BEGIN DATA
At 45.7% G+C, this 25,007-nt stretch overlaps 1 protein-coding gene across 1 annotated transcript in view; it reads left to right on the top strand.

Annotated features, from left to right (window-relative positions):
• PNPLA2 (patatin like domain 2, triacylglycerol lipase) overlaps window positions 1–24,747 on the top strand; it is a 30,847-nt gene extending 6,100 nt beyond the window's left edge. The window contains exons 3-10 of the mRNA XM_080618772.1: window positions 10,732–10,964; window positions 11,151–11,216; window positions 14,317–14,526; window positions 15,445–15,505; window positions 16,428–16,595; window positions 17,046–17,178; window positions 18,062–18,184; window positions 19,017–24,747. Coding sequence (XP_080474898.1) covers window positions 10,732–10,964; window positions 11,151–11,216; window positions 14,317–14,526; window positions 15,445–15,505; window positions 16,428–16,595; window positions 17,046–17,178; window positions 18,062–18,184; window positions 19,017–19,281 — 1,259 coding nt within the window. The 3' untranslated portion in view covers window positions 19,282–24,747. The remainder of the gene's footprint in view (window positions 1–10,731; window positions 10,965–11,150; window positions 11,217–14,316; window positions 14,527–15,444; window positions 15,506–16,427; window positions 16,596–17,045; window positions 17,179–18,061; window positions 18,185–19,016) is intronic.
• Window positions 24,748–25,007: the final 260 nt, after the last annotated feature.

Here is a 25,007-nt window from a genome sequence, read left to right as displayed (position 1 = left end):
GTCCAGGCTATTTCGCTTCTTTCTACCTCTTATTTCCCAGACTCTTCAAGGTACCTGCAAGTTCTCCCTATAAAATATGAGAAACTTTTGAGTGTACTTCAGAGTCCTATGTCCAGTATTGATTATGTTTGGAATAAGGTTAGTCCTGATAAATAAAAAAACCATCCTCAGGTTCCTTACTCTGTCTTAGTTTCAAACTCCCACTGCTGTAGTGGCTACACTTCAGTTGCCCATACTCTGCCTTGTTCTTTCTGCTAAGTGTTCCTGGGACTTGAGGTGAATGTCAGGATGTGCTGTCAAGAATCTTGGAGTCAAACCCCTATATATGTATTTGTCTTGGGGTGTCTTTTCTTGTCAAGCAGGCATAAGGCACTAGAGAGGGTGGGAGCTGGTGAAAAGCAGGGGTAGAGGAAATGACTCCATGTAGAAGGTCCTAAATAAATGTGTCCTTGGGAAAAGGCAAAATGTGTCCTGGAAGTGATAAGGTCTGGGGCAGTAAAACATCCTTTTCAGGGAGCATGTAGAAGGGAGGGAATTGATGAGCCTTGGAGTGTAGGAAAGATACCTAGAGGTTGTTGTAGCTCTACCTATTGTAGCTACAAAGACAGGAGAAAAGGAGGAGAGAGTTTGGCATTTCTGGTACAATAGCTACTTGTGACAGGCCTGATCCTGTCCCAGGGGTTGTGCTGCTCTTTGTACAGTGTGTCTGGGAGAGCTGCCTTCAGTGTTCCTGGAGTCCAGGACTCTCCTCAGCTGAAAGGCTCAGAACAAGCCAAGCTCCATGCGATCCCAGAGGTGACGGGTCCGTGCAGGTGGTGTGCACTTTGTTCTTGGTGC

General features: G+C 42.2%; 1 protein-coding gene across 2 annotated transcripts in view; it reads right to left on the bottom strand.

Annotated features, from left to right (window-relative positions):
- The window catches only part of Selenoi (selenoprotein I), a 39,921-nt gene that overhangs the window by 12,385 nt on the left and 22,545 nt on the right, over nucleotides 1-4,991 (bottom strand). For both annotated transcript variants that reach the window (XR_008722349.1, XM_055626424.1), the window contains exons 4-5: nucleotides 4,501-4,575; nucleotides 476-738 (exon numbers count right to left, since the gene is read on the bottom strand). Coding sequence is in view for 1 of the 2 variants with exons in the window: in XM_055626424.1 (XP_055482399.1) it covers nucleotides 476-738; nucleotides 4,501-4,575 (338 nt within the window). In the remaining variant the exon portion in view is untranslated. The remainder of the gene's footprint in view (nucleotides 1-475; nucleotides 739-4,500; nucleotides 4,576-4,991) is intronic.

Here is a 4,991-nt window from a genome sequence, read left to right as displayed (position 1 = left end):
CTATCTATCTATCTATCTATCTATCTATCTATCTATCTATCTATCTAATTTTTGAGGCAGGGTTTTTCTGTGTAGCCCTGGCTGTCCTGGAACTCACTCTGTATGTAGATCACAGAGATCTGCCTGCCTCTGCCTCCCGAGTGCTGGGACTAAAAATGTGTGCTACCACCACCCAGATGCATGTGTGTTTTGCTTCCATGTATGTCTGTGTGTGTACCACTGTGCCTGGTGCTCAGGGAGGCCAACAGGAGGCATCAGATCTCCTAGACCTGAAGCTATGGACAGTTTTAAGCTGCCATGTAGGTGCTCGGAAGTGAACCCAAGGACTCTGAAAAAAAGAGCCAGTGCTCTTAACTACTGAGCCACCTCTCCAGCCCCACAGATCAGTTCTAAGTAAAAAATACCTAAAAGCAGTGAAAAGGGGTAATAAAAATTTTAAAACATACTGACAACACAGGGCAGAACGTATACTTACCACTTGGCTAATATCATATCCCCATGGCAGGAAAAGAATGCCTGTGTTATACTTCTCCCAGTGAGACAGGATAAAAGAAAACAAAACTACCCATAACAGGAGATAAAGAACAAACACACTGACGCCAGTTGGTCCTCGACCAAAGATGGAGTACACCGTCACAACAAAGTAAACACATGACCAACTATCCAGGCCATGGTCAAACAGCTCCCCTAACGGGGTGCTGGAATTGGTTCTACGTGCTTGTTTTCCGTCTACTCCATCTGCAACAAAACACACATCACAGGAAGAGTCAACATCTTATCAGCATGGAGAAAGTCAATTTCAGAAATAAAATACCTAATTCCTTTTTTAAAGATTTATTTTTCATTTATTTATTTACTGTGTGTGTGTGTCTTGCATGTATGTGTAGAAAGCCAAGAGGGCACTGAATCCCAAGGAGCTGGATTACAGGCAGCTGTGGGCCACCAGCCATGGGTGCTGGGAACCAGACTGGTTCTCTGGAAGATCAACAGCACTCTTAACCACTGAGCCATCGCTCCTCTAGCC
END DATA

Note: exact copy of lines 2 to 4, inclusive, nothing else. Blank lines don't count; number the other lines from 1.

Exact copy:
Annotated features, from left to right (window-relative positions):
• PNPLA2 (patatin like domain 2, triacylglycerol lipase) overlaps window positions 1–24,747 on the top strand; it is a 30,847-nt gene extending 6,100 nt beyond the window's left edge. The window contains exons 3-10 of the mRNA XM_080618772.1: window positions 10,732–10,964; window positions 11,151–11,216; window positions 14,317–14,526; window positions 15,445–15,505; window positions 16,428–16,595; window positions 17,046–17,178; window positions 18,062–18,184; window positions 19,017–24,747. Coding sequence (XP_080474898.1) covers window positions 10,732–10,964; window positions 11,151–11,216; window positions 14,317–14,526; window positions 15,445–15,505; window positions 16,428–16,595; window positions 17,046–17,178; window positions 18,062–18,184; window positions 19,017–19,281 — 1,259 coding nt within the window. The 3' untranslated portion in view covers window positions 19,282–24,747. The remainder of the gene's footprint in view (window positions 1–10,731; window positions 10,965–11,150; window positions 11,217–14,316; window positions 14,527–15,444; window positions 15,506–16,427; window positions 16,596–17,045; window positions 17,179–18,061; window positions 18,185–19,016) is intronic.
• Window positions 24,748–25,007: the final 260 nt, after the last annotated feature.